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About The Artist
Anita McComas Exhibition held June 2023: Review the show
I am in a continuous struggle with the inner me, the artist within that wants to create exciting pieces that scream with bold unexpected colors, lots of movement and overlapping brushstrokes, giving depth and excitement to the painting, but at the same time, I strive to create a piece where shapes can be easily identified, and representative of the world around us. There is conflict here. These impressionistic pieces lean towards reality with creative exaggerations; I paint every bit of color and energy I can onto the canvas. Pieces that come into being through pure inspiration, very little planning and driven from within with lots of energy, as if there is an urgency in to their coming into existence. I now accept that I have a natural duality, two opposing sides that are actually acting as complimentary forces that balance my creativity. That highly energized expressive side and the need to create a piece that is routed in the natural world.
This may explain why I am naturally drawn to landscapes, drawing inspiration from Western Canada. After living in mostly cities for a great deal of my life, moving to British Columbia really opened my eyes to that which exists in nature. In exploring the influences in Western Canadian art, I have met and studied with many contemporary impressionists who have drawn their influences from The Group of Seven. I am drawn to Tom Thompson in particular. I see his work almost as an underpainting. A piece that has the nerve to be finished, where others would have continued painting on top toward a more representational piece. I employ some of this simplicity in my shapes and apply myself to painting the negative shapes, yet always reaching for greater complexity. There are never simple colors, or vast expanses of a solid surface.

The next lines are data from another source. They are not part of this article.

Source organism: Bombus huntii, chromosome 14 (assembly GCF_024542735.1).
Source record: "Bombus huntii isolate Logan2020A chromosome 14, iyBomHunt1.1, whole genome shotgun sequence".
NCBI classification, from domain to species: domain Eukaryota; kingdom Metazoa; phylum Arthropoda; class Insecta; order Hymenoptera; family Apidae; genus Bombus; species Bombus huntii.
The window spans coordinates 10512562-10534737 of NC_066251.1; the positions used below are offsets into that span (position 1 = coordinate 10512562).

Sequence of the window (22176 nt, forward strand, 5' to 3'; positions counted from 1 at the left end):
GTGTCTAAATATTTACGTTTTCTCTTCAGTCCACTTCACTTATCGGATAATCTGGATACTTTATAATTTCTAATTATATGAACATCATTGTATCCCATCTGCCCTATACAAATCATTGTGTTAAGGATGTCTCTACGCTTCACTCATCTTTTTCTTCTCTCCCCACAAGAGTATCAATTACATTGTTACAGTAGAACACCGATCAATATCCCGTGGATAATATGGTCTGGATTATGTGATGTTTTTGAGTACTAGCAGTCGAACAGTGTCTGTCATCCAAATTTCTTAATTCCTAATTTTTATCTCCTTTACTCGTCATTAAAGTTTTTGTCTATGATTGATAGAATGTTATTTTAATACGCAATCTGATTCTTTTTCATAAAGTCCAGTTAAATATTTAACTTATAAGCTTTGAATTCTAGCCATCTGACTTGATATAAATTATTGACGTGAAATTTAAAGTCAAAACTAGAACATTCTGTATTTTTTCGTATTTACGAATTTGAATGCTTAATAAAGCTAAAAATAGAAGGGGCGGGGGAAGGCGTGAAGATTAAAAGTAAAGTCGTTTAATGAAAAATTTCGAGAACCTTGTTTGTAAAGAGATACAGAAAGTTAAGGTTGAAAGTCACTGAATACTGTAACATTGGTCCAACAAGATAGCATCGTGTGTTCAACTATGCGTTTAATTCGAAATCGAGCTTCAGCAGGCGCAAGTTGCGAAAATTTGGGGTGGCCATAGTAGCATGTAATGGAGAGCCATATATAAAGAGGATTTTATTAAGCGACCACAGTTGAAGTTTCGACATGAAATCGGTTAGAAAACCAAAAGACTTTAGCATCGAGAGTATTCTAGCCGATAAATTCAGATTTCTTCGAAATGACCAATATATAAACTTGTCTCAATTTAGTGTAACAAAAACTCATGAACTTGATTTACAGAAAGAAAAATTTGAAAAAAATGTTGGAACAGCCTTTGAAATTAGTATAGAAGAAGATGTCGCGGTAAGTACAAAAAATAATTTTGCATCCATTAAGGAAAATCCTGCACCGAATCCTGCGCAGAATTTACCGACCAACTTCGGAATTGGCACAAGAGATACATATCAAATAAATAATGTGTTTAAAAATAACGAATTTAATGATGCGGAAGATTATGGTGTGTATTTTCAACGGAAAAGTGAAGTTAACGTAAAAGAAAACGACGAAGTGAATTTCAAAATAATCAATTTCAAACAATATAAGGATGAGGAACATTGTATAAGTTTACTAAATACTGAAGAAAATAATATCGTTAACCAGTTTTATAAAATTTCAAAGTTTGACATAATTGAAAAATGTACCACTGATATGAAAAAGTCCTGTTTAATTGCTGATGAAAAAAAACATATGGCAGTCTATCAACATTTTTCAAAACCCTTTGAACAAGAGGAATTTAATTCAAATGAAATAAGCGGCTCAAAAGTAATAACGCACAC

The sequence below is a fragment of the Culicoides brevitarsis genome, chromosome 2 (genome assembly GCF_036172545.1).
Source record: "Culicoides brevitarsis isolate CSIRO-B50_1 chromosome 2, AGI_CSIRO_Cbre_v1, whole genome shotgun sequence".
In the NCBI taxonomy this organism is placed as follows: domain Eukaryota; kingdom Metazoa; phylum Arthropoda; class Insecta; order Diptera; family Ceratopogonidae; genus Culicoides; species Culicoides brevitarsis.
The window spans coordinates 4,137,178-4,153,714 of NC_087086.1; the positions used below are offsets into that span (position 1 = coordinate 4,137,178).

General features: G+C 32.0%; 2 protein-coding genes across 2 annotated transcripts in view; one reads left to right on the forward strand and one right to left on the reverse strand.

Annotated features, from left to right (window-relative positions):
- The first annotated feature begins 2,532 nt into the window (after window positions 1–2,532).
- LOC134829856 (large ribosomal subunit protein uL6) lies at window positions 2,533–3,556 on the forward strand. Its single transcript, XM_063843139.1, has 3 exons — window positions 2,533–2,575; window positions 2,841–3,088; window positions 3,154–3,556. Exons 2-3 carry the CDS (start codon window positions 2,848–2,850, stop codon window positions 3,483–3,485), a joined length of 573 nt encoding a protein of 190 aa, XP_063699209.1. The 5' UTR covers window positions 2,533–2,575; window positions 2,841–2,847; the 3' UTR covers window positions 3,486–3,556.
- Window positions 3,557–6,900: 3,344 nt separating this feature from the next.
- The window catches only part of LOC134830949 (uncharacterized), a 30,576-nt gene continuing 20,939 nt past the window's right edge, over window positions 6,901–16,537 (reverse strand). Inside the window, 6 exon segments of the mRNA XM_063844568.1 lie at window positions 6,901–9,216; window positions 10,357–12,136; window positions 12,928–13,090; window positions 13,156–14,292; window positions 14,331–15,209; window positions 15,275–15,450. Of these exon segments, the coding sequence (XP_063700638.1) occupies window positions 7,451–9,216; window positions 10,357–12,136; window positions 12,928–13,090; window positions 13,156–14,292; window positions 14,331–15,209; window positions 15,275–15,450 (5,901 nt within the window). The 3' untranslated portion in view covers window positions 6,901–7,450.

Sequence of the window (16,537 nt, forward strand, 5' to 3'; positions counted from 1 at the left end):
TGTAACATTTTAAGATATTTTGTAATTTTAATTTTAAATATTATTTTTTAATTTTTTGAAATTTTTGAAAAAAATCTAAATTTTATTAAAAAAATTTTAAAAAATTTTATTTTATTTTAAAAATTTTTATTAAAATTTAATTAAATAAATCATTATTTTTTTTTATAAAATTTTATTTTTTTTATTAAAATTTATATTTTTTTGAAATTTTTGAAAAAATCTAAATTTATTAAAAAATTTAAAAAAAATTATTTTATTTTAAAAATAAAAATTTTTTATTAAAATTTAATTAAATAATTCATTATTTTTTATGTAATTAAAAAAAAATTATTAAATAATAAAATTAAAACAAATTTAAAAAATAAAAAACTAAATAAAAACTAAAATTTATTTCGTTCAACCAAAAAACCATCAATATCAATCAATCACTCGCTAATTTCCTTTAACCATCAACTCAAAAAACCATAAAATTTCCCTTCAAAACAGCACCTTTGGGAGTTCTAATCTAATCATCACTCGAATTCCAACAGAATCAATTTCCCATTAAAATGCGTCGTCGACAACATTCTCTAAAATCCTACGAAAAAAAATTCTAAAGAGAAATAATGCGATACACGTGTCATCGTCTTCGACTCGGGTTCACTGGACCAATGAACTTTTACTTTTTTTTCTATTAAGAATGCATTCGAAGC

I see my work as a statement about our world today, a world that is more complex than the 1920’s world of the Group of Seven. In some way celebrating the natural landscape seems even more important now than it was then. My landscapes are filled with shapes that have overlapping colors (no subtle shading). I use bold, thick brushstrokes or pallet knife with only selected spaces for the eyes to rest. My work is a celebration of the natural world while at the same time reflecting our world today, where it is hard for any one thing to hold out attention for long. There is tension. Movement. Colors bumping against each other. Complexity.